Financial Planning and Analysis (FP&A) teams play a crucial role in companies by performing budgeting, forecasting, and analysis that supports major corporate decisions of the CFO, CEO, and the Board of Directors.
Very few, if any, companies can be consistently profitable and grow without careful financial planning and cash flow management. The job of managing a corporation’s cash flow typically falls to its FP&A team and its chief financial officer (CFO).
Corporate financial planning and financial analyst professionals utilize both quantitative and qualitative analysis of all operational aspects of a company in order to evaluate the company’s progress toward achieving its goals and to map out future goals and plans. FP&A Analysts consider economic and business trends, review past company performance, and attempt to anticipate obstacles and potential problems, all with an eye toward forecasting a company’s future financial results.
FP&A professionals oversee a broad array of financial affairs, including income, expenses, taxes, capital expenditures, investments, and financial statements. Unlike accountants who are in charge of recordkeeping, financial analysts are charged with examining, analyzing, and evaluating the entirety of a corporation’s financial activities, and mapping out the company’s financial future.
Here is a brief list of the Top 10 responsibilities that lie on the shoulders of financial planning and analysis (FP&A):
- Evaluating whether the company’s current assets and investments are the best use of the company’s excess working capital, by looking at return on investment (ROI) and comparisons with other ways the company might utilize its cash flow (e.g., other possible investments, increased stock dividends, etc.)
- Gauging the company’s overall financial health, primarily by using key financial ratios such as the debt to equity ratio, current ratio, and interest coverage ratio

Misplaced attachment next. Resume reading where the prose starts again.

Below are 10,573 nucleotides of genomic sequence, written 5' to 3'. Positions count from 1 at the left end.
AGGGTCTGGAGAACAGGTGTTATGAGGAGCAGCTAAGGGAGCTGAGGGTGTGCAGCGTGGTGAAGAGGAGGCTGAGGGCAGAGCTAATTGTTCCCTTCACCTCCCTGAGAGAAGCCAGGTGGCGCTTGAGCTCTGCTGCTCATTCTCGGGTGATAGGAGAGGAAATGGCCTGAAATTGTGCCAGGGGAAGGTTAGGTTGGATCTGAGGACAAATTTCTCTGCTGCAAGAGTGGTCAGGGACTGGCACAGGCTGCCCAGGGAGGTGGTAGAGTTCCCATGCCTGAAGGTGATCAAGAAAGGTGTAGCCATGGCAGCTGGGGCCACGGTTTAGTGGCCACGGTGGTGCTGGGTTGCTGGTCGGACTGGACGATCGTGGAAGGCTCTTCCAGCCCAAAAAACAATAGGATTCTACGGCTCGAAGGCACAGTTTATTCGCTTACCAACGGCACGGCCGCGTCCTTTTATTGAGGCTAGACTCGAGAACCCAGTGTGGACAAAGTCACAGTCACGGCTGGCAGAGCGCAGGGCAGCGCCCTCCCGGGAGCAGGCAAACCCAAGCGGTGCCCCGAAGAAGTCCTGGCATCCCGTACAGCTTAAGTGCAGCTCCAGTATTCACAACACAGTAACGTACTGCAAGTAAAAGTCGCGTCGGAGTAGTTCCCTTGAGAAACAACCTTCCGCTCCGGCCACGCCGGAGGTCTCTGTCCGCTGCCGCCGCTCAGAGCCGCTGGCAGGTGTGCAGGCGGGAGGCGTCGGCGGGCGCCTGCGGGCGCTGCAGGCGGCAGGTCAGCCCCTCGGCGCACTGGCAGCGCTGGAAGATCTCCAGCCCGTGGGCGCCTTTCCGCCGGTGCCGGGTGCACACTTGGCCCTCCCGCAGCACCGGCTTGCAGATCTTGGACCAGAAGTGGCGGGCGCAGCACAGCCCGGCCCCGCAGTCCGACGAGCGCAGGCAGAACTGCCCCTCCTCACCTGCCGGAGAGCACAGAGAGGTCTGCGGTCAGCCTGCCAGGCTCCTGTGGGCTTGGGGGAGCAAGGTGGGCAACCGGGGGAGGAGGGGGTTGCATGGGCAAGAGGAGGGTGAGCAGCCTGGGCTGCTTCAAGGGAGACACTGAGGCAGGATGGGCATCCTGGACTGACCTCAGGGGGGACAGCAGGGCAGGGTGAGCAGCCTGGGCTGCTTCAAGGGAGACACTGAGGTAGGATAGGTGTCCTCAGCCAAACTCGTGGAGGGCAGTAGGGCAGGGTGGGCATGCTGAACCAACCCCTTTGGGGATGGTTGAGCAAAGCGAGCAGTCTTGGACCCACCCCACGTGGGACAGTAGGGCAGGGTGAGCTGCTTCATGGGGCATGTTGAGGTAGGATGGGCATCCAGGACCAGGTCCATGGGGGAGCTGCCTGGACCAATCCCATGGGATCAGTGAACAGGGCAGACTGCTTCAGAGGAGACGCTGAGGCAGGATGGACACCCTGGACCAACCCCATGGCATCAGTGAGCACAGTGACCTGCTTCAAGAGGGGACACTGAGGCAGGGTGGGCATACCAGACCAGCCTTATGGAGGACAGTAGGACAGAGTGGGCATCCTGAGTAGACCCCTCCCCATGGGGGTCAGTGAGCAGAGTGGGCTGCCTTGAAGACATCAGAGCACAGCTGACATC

- Determining which of the company’s products or product lines generate the largest portion of its net profit
- Identifying which products have the highest profit margin (and which have the lowest) – This is a separate inquiry from the one listed above, as product(s) that carry the highest profit margin may not necessarily be those that generate the greatest amount of total profit – A simple example: Product A may carry a higher profit margin than Product B, but the company may sell substantially more units of Product B
- Examining and evaluating the cost-efficiency of each department of the company, in light of what percentage of the company’s financial resources each department consumes
- Working with individual departments to prepare budgets and consolidate them into one overall corporate budget
- Preparing internal reports for executive leadership and supporting their decision making
- Creating, updating, and maintaining financial models and detailed forecasts of the company’s future operations
- Comparing historical results against budgets and forecasts, and performing variance analysis to explain differences in performance and make improvements going forward
- Considering opportunities for the company to expand or grow. Mapping out growth plans, including capital expenditures and investments. Generating three- to five-year financial forecasts.
In the end, a company’s financial analysts are expected to provide upper management with analysis and advice regarding how to most effectively utilize the company’s financial resources to increase profitability and grow the company at an optimal rate, while avoiding putting the company at serious financial risk.